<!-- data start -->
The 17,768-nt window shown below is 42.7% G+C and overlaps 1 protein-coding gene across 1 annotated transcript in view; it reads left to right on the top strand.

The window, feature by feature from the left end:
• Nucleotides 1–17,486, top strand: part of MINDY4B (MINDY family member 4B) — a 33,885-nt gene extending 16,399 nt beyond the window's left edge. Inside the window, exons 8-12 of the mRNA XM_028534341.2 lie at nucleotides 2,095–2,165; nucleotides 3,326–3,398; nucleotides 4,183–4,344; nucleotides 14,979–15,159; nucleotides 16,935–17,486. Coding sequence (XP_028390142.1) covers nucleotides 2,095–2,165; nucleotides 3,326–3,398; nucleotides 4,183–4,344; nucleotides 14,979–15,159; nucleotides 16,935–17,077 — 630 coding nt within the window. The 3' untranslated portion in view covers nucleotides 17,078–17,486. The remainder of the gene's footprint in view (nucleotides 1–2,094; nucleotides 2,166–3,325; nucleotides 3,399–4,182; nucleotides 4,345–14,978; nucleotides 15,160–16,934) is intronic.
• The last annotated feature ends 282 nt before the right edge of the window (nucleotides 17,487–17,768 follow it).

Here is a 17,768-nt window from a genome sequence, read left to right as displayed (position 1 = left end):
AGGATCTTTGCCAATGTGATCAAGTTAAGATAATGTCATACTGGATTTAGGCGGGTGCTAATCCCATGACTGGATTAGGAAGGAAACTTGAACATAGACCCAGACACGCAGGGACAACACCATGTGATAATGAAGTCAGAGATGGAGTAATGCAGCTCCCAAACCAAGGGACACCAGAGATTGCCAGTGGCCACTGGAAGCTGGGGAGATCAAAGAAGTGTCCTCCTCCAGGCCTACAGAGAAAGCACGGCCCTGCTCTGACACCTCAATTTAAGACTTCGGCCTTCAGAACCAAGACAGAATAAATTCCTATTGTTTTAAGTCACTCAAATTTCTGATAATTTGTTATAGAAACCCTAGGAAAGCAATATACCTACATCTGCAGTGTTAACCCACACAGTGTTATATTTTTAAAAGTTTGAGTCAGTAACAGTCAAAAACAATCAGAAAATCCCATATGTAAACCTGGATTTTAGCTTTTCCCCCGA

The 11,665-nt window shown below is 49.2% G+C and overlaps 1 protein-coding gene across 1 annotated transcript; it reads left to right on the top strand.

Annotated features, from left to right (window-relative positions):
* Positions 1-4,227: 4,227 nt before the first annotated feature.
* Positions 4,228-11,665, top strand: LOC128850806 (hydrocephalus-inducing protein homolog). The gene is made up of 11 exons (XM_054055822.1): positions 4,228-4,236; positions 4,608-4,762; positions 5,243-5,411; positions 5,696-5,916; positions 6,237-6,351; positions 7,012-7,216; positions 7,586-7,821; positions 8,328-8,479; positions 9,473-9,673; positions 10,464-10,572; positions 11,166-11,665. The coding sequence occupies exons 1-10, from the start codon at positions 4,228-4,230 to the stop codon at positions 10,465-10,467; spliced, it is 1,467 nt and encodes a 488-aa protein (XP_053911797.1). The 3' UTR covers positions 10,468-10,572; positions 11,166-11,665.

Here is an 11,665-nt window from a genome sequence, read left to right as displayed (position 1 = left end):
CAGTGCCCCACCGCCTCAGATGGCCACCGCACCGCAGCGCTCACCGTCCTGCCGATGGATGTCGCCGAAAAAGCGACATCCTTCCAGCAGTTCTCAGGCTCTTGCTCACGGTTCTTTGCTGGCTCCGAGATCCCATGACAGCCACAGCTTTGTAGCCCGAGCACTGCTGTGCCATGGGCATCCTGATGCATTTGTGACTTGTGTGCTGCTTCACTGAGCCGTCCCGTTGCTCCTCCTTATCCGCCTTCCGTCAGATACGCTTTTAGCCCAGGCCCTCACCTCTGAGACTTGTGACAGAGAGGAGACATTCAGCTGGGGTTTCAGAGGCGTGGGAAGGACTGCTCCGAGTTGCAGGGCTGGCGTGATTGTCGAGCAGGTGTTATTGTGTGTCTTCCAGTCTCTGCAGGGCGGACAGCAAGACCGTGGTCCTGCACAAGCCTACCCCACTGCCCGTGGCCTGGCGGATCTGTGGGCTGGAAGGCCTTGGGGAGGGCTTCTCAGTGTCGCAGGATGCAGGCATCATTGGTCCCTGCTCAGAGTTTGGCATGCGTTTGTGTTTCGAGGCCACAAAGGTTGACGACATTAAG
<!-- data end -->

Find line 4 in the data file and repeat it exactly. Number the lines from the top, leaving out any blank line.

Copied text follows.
• The last annotated feature ends 282 nt before the right edge of the window (nucleotides 17,487–17,768 follow it).